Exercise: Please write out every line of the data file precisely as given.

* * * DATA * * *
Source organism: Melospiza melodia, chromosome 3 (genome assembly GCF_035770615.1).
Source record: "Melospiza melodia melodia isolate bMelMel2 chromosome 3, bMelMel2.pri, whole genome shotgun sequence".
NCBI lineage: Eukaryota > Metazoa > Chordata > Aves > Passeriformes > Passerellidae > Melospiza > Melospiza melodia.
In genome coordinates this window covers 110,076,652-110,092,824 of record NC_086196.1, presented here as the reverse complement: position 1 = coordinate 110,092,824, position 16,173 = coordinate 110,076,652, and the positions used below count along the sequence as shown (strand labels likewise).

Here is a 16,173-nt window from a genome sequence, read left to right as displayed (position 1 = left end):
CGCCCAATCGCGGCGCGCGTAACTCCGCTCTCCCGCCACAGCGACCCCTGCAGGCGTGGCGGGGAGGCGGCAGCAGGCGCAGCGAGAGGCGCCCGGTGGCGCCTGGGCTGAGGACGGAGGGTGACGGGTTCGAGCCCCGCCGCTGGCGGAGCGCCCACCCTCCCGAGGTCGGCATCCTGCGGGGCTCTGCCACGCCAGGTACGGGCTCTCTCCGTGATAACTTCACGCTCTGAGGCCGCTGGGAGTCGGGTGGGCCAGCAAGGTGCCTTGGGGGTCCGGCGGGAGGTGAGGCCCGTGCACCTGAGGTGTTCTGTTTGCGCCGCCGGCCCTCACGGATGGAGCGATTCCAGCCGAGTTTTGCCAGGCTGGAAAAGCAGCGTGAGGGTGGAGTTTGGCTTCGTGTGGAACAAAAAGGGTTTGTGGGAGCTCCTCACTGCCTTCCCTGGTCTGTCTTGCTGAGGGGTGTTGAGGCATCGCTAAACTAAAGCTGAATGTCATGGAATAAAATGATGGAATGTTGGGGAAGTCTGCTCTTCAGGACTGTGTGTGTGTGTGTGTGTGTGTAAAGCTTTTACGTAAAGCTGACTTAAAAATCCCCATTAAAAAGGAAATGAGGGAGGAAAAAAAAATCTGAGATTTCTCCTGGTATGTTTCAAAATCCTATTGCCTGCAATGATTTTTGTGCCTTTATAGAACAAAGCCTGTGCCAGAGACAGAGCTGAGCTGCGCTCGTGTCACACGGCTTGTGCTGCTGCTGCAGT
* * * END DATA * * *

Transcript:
Source organism: Melospiza melodia, chromosome 3 (genome assembly GCF_035770615.1).
Source record: "Melospiza melodia melodia isolate bMelMel2 chromosome 3, bMelMel2.pri, whole genome shotgun sequence".
NCBI lineage: Eukaryota > Metazoa > Chordata > Aves > Passeriformes > Passerellidae > Melospiza > Melospiza melodia.
In genome coordinates this window covers 110,076,652-110,092,824 of record NC_086196.1, presented here as the reverse complement: position 1 = coordinate 110,092,824, position 16,173 = coordinate 110,076,652, and the positions used below count along the sequence as shown (strand labels likewise).

Here is a 16,173-nt window from a genome sequence, read left to right as displayed (position 1 = left end):
CGCCCAATCGCGGCGCGCGTAACTCCGCTCTCCCGCCACAGCGACCCCTGCAGGCGTGGCGGGGAGGCGGCAGCAGGCGCAGCGAGAGGCGCCCGGTGGCGCCTGGGCTGAGGACGGAGGGTGACGGGTTCGAGCCCCGCCGCTGGCGGAGCGCCCACCCTCCCGAGGTCGGCATCCTGCGGGGCTCTGCCACGCCAGGTACGGGCTCTCTCCGTGATAACTTCACGCTCTGAGGCCGCTGGGAGTCGGGTGGGCCAGCAAGGTGCCTTGGGGGTCCGGCGGGAGGTGAGGCCCGTGCACCTGAGGTGTTCTGTTTGCGCCGCCGGCCCTCACGGATGGAGCGATTCCAGCCGAGTTTTGCCAGGCTGGAAAAGCAGCGTGAGGGTGGAGTTTGGCTTCGTGTGGAACAAAAAGGGTTTGTGGGAGCTCCTCACTGCCTTCCCTGGTCTGTCTTGCTGAGGGGTGTTGAGGCATCGCTAAACTAAAGCTGAATGTCATGGAATAAAATGATGGAATGTTGGGGAAGTCTGCTCTTCAGGACTGTGTGTGTGTGTGTGTGTGTGTAAAGCTTTTACGTAAAGCTGACTTAAAAATCCCCATTAAAAAGGAAATGAGGGAGGAAAAAAAAATCTGAGATTTCTCCTGGTATGTTTCAAAATCCTATTGCCTGCAATGATTTTTGTGCCTTTATAGAACAAAGCCTGTGCCAGAGACAGAGCTGAGCTGCGCTCGTGTCACACGGCTTGTGCTGCTGCTGCAGT